Encrypting Linux’s home directory is usually the first thing people worried about their personal data do. However, this approach comes at the cost of: (i) slower booting, (ii) problems when rebooting remotely and ssh-ing the machine straightway (more about this in the post), and (iii) the necessity to place all sensitive information in the home directory. In this post I will show another way to keep sensitive information encrypted, which – in my view -, is simpler and more secure.
Having in place a setup that allows remote access to your development machine – which most probably is located at your work place -, has many advantages. Not only does it prevent duplicating equipment (e.g., having a decent set-top box at home), but it enables the possibility to get work done when travelling. However, some times it is desirable that such development machine is only available from a local network. It is in these cases that reverse ssh tunnels come handy.
Lately, I am spending quite some time verifying Open-Cannel SSD hardware prototypes in the context of LightNVM. A great deal of these tests is about benchmarking performance (iops) and latency, for which I use fio. Fio is a great tool to test specific I/O patterns. However, when wanting to benchmark a range of I/O configurations in different setups, it is very convenient to automatize the process. In this post, I present a simple python script that allows to automatize fio tests as a function of block size, number of jobs, I/O depth, etc. and stores the test results in csv format. Also, in order to account for variances, the script supports replicating each fio test a configurable number of times, being the average of these the one being stored.
I use my MacBook as my main machine from which I access daily a number of servers that I use for development, experimentation, and maintenance. Since I do all my job from the terminal, I end up using SSH extensively. One major issue I have encountered is that SSHing different servers entails (i) having a mental map of which terminals correspond to which machines, and (ii) the overhead of introducing a SSH line immediately after opening a new terminal window. Although this can be mitigated by merely using zsh’s substring history search, aliases, etc., I found it easier to offload the responsibility to my muscle memory. In this post, I will describe my setup which, after over a month of being in production, has proved to make my life easier.
The other day I came across a memory leak in a char device driver I am implementing for the Linux Kernel. While in user space one can make use of Valgrind (see post), kernel space is not that simple to monitor. Instead, one can use kmemleak, a memory leak detector embedded in the kernel which, among other architectures, supports ARM. In this post I will cover one minor configuration obstacle that one must overcome to get kmemleak to work on the Zynq ZC702.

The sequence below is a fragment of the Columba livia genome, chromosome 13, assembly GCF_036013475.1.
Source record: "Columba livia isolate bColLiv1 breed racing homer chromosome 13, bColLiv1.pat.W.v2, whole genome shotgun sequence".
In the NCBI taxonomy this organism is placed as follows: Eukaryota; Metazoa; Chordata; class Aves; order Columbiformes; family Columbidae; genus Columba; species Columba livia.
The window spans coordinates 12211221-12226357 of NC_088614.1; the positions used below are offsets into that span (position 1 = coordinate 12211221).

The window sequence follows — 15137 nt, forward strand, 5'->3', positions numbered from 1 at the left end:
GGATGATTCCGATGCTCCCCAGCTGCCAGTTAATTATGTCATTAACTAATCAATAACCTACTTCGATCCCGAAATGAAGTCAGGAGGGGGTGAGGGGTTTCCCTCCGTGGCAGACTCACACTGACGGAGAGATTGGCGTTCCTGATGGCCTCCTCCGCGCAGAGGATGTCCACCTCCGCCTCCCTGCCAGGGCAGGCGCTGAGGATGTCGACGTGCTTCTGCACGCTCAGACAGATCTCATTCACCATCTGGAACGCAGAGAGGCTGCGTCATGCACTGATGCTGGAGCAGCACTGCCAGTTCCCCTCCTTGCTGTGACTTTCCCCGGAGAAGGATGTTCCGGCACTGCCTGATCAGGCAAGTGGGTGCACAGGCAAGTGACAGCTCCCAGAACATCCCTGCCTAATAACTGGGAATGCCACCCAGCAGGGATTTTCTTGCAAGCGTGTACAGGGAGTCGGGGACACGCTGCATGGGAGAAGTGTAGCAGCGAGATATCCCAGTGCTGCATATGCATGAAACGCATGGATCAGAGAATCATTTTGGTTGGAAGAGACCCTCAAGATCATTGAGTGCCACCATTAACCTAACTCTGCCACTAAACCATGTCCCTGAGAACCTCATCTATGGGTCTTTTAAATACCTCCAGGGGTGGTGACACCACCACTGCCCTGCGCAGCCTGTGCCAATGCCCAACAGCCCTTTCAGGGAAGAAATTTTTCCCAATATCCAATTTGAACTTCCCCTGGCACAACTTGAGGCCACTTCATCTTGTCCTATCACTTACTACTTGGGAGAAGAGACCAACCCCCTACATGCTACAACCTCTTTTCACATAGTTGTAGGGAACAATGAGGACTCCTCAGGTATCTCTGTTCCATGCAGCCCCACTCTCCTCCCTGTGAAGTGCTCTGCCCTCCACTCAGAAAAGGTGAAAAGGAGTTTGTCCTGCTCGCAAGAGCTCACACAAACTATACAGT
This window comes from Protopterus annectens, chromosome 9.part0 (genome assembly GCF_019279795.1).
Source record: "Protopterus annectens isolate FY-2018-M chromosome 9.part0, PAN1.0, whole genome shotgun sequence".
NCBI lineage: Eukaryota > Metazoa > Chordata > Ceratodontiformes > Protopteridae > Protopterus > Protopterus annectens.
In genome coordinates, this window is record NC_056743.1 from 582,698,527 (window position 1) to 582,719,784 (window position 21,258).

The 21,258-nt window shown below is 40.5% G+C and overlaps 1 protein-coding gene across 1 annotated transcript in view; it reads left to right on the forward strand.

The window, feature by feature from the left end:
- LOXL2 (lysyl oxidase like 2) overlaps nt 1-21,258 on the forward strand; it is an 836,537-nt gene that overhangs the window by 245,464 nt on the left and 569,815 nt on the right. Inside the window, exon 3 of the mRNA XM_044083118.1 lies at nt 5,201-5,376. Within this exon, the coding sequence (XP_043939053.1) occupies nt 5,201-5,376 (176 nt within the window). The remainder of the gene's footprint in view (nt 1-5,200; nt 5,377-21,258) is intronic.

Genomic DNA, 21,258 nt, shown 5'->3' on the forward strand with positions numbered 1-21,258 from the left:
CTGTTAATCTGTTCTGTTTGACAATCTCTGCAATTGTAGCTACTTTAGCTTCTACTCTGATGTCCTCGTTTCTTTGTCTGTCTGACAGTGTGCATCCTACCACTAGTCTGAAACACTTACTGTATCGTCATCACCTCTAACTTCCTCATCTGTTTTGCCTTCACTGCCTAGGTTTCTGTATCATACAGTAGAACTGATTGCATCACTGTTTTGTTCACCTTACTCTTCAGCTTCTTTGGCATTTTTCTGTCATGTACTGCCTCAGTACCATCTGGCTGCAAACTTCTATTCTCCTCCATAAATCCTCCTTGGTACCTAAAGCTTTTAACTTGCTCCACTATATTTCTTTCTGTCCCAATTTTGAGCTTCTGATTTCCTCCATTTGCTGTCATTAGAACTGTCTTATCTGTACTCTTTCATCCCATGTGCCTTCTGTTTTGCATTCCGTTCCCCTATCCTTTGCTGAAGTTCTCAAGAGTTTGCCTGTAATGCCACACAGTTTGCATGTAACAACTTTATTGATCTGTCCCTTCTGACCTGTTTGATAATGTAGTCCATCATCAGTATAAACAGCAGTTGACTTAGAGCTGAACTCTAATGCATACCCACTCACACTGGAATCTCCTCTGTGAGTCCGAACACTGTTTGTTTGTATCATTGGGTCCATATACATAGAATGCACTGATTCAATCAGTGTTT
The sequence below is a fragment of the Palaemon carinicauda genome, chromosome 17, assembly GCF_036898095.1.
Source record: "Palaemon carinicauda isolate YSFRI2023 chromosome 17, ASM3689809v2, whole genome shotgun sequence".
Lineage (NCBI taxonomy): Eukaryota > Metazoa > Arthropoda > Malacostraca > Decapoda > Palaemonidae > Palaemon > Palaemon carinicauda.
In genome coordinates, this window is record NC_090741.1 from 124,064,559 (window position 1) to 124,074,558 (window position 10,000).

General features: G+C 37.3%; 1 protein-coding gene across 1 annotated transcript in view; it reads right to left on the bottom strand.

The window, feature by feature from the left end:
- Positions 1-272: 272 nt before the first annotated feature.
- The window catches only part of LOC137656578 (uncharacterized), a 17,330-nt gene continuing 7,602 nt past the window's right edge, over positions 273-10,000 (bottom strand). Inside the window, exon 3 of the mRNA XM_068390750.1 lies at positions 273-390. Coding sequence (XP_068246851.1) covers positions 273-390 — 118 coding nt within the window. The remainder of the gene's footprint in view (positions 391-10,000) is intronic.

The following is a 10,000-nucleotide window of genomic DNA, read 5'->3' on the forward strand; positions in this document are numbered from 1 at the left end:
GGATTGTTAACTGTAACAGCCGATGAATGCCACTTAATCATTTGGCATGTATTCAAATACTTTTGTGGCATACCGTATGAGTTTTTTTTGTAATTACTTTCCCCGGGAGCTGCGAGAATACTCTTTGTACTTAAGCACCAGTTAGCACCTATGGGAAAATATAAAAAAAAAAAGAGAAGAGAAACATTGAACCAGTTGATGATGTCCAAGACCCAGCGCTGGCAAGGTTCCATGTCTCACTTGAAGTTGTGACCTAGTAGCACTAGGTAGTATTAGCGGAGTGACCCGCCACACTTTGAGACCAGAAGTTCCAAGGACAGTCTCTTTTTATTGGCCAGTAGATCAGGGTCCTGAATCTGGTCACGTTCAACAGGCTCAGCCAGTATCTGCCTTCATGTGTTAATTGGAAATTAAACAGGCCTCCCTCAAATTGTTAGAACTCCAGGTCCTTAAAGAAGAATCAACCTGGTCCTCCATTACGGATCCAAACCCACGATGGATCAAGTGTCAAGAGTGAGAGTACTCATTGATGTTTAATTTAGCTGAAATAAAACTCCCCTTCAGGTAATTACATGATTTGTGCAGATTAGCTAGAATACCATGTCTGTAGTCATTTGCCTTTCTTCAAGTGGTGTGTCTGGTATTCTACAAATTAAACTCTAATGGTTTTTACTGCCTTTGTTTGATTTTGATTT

I have lately needed to get Ubuntu running on my Zynq, and as usual, it required a bit more a following a recipe. My final goal was to run a macro benchmark where the task was to compile the Linux Kernel for ARM in the Zynq itself. In this post, I will go through what are the necessary steps to get Ubuntu running on the Zynq, what is needed to get a working apt-get, and finally how to fix some compilation errors when compiling the kernel. Note that the last point is not specific for the kernel, but it can happen even when compiling a simple Hello World.
Open Virtualization (OV) is the first open software implementation of a Trusted Security Environment (TEE) for ARM TrustZone hardware security extensions as specified in Global Platform’s TEE Specification.. Sierraware is the company behind it. Since I first knew of OV I have had a great interest in using it for my research, and therefore I have spent some time understanding it and improving it to work with the boards we work with – the Xilinx’s ZC702. This efforts are now materialized in a git repository, under a GNU v2.0 License.
As most of my post containing tips, this one is also about how to integrate MacOS with a proper Linux developing environment without introducing a big overhead. The obvious question here would be: Why don’t you fully move to Linux and forget about having to integrate your everyday OS with your developing environment? Well, we all have our preferences and motives, which are not the goal of this post. For those who use a similar setup as mine here comes good news: Parallels 9 successfully approaches one of the biggest issues I have found when dealing with Virtual Machines (VMs) under MacOs: Sharing the file system between the host and the guest machines.
If you use Mac OS for development and have ever experienced that cloning a GIT repository produces instant non staged changes for commit then this is your post. Here I will explain the underlying problem for this GIT weird behaviour and propose 2 solutions: (i) lazy i-don’t-want-to-format-my-mac, and (ii) I want to do things right. So, let’s get started.
A couple weeks ago I posted my new working environment: YADR + iTerm2 . I am still loving it, and in fact it gets better and better as one gets used to the shortcuts and the new functionality that was simply not there before! The problem is that due to all that many new shortcuts + the chances of you messing up when typing something wrong in vim, I keep finding myself in google or egreping my YADR tree very often. This post is therefore as much for myself as for anybody in the same situation as me: A compilation of shortcuts and useful commands that make my/your life easier. Continue reading